Sale!

Carrying Caribou Hides for Winter Clothing

Artist:
Tim Pitsiulak, See available art.
Gender:
Male
Style:
Inuit
Community:
Cape Dorset, See available art.
Art Type:
Drawing
Collection:
Original Drawing
Medium:
Original graphite and coloured pencil drawing
Edition:
Original Drawing
Size (in):
Paper (H x W): 30 x 40 inch
Size (cm):
Paper (H x W): 76 x 112 cm
Framed:
Not Framed, please enquire
Product ID:
10110-00208

$3,950.00 $3,800.00

Available!

Description

“Carrying Caribou Hides for Winter Clothing” by Tim Pitsiulak – Inuit Art – Cape Dorset 2013 original graphite and coloured pencil drawing presented by DaVic Gallery of Native Canadian Arts.

Condition:          no condition noted

Description by Artist:  No description by artist found …

Notes from DaVic Gallery:    The key to the success and survival of the Inuit in extreme cold temperatures of the arctic is with the use of warm clothing from caribou hide that provides insulation against penetrating cold.  Caribou hair is hollow trapping insulating air between the hairs and inside them. Clothing made from this material is extraordinarily warm, lightweight, water repellent and durable.

Caribou skin pants (kuliksak) were worn with the fur facing inside or outside. The socks (aliqsik) were always worn with the fur to the inside. Mittens (atqatik) were preferred over gloves because fingers are less susceptible to frostbite when cocooned in the warm pocket of air within a mitten.  No modern materials can match the combination of warmth and light weight of caribou skin boots (kamik).

A traditional sewing bag (ikpiagruk)—a pouch made from caribou leg skins—contained needles of carved caribou bone, walrus ivory, or caribou antler. The thimbles were made either from caribou skin, sheep leg bones, or caribou antler. Women made their own thread either from a single strand or multiple braided strands of sinew—a natural fiber from tendons in the caribou’s leg or back. Sinew thread is extremely strong and swells when wet, tightly filling the needle holes so the clothing is water resistant.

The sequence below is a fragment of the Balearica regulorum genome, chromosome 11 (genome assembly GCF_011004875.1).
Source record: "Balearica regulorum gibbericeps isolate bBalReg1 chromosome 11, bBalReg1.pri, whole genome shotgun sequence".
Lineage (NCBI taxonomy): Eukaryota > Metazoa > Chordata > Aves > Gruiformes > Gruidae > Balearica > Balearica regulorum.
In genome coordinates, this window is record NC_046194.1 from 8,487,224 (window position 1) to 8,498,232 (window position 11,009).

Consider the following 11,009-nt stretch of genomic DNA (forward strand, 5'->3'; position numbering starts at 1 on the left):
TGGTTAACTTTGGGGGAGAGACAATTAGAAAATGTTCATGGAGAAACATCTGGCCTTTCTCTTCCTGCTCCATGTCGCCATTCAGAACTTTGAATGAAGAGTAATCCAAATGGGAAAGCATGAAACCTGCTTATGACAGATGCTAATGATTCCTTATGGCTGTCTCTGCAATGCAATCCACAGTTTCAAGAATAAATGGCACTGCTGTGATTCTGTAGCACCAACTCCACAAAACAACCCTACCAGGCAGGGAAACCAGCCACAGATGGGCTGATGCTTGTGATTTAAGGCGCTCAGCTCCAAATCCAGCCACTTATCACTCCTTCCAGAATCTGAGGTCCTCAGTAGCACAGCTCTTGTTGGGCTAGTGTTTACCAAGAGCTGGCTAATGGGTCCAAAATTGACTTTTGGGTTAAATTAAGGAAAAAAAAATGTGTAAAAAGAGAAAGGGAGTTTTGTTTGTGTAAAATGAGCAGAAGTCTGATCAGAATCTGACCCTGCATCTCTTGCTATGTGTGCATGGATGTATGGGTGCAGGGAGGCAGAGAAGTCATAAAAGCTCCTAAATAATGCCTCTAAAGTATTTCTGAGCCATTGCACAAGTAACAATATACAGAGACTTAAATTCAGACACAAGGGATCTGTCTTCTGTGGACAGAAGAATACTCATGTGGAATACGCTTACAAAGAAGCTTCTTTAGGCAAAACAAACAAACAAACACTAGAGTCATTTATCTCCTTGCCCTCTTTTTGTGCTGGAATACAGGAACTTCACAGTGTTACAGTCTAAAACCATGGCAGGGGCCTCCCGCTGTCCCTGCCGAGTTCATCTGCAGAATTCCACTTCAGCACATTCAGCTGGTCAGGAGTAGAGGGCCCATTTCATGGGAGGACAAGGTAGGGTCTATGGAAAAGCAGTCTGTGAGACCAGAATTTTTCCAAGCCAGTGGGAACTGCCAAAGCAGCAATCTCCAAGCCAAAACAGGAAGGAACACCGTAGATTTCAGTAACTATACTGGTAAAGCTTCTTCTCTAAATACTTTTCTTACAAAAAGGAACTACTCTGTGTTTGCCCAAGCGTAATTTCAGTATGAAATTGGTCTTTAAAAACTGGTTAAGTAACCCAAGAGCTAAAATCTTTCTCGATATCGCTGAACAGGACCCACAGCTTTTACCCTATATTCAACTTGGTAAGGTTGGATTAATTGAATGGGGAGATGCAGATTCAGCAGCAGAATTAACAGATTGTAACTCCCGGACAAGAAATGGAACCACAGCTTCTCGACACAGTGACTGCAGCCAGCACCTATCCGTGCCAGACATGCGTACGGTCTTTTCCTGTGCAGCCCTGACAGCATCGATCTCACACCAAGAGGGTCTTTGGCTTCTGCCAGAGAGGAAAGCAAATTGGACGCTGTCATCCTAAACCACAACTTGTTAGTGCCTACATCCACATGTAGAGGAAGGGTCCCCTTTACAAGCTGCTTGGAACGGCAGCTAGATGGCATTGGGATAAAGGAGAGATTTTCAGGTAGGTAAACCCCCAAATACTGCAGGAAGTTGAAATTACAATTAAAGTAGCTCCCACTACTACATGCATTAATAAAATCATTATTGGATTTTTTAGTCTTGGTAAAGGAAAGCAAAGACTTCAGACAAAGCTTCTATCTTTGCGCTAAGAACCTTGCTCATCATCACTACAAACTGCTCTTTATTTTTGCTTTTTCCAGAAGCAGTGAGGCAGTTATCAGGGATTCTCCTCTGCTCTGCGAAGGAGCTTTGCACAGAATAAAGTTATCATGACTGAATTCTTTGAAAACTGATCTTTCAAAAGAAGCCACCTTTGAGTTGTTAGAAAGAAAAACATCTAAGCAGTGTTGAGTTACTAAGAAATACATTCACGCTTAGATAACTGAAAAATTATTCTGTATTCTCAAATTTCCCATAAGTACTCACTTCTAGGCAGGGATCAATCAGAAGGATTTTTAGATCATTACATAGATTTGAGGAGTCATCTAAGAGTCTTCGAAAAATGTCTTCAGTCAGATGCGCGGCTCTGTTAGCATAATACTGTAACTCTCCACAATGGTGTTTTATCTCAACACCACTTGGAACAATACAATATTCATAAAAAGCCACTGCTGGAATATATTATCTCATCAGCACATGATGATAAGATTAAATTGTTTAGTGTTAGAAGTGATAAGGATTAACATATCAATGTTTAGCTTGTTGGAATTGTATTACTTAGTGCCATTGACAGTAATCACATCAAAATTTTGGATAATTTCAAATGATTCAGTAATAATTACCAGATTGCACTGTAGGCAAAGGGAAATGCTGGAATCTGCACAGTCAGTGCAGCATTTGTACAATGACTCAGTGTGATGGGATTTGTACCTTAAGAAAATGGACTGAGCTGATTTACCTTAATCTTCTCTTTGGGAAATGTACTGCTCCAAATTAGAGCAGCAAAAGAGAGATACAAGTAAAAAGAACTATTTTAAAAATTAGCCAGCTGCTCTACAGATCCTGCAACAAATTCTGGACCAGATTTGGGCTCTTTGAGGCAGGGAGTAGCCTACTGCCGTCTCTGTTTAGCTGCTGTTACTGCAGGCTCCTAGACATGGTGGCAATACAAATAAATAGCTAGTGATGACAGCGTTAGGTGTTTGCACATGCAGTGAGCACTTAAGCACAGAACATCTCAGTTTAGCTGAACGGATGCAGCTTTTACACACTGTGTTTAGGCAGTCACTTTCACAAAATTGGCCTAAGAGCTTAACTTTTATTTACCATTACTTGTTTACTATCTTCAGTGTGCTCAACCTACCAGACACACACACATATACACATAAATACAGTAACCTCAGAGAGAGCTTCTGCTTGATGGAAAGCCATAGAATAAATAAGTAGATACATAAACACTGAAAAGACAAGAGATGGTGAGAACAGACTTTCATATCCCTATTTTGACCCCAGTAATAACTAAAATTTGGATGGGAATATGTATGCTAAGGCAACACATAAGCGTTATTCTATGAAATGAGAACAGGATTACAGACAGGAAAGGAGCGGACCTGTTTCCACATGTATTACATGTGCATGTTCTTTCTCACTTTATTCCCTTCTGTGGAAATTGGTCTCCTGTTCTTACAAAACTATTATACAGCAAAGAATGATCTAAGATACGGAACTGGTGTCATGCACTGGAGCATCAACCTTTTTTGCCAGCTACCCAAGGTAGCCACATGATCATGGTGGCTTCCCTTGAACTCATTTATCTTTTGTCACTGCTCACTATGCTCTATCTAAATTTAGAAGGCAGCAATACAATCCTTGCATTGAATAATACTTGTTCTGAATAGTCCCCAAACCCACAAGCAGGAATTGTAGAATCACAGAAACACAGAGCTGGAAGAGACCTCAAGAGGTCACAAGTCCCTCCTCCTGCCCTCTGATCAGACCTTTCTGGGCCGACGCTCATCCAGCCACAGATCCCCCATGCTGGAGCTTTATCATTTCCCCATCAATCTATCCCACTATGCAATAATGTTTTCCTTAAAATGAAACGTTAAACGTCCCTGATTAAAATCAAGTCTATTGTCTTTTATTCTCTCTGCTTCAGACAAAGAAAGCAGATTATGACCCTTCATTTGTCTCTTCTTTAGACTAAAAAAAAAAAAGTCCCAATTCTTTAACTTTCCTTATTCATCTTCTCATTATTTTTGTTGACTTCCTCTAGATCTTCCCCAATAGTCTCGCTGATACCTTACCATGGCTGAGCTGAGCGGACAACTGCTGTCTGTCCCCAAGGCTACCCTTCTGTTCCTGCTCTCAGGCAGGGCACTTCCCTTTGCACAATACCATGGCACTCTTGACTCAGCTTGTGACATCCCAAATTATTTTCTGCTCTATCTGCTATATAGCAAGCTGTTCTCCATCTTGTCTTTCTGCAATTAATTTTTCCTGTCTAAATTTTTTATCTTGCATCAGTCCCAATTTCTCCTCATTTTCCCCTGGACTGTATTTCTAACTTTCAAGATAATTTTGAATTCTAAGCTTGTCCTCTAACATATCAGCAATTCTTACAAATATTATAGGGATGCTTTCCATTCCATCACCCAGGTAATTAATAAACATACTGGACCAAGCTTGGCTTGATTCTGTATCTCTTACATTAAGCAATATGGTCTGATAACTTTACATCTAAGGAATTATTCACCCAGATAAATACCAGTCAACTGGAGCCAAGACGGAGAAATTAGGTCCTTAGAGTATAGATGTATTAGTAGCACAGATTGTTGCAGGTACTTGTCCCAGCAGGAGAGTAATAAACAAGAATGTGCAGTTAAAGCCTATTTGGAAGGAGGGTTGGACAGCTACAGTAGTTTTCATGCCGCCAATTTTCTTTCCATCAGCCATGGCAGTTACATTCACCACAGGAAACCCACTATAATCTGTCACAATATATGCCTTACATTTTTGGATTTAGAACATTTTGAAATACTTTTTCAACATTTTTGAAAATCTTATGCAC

To make an item of clothing, a Nunamiut woman first dries the hide and then laboriously scrapes the leathery side to make it supple. Bull, cow, and calf hides have different qualities which suit them for specific purposes. For example, the thin, flexible caribou calf skins are ideal for parkas; mid-weight cow skins are best for mittens, pants, and socks; and winter boots are made from the durable leg and back skins of bull caribou. Hides from particular seasons also have differing qualities. Highly resilient boot soles, for instance, are made from the back skin of a large bull caribou taken in the fall, when the hide is thick and strong.

 

 

 

 

Men of the Caribou;  The Caribou Hunt;  Caribou;  Caribou in Relief;   Sleeping Caribou Hunter;

Reference:  Gates of the arctic